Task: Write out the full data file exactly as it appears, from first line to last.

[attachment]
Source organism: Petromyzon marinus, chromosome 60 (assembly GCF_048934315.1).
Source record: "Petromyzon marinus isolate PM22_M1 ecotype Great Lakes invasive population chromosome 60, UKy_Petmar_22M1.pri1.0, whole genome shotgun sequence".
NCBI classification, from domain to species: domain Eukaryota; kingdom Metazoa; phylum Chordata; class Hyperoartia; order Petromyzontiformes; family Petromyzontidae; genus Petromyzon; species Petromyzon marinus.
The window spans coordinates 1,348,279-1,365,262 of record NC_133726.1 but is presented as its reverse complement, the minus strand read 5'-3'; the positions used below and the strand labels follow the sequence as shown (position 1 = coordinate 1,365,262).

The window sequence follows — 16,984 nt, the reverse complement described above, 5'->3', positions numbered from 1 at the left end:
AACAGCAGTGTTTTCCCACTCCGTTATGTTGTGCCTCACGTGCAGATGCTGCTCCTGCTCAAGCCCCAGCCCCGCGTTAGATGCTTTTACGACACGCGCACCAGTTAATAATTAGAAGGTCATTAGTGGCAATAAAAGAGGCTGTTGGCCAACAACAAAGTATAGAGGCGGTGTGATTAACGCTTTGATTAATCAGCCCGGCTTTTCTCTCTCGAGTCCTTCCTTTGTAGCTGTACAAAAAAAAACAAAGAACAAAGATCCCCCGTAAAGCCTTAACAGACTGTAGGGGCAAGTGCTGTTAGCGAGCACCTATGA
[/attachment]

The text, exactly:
Source organism: Petromyzon marinus, chromosome 60 (assembly GCF_048934315.1).
Source record: "Petromyzon marinus isolate PM22_M1 ecotype Great Lakes invasive population chromosome 60, UKy_Petmar_22M1.pri1.0, whole genome shotgun sequence".
NCBI classification, from domain to species: domain Eukaryota; kingdom Metazoa; phylum Chordata; class Hyperoartia; order Petromyzontiformes; family Petromyzontidae; genus Petromyzon; species Petromyzon marinus.
The window spans coordinates 1,348,279-1,365,262 of record NC_133726.1 but is presented as its reverse complement, the minus strand read 5'-3'; the positions used below and the strand labels follow the sequence as shown (position 1 = coordinate 1,365,262).

The window sequence follows — 16,984 nt, the reverse complement described above, 5'->3', positions numbered from 1 at the left end:
AACAGCAGTGTTTTCCCACTCCGTTATGTTGTGCCTCACGTGCAGATGCTGCTCCTGCTCAAGCCCCAGCCCCGCGTTAGATGCTTTTACGACACGCGCACCAGTTAATAATTAGAAGGTCATTAGTGGCAATAAAAGAGGCTGTTGGCCAACAACAAAGTATAGAGGCGGTGTGATTAACGCTTTGATTAATCAGCCCGGCTTTTCTCTCTCGAGTCCTTCCTTTGTAGCTGTACAAAAAAAAACAAAGAACAAAGATCCCCCGTAAAGCCTTAACAGACTGTAGGGGCAAGTGCTGTTAGCGAGCACCTATGA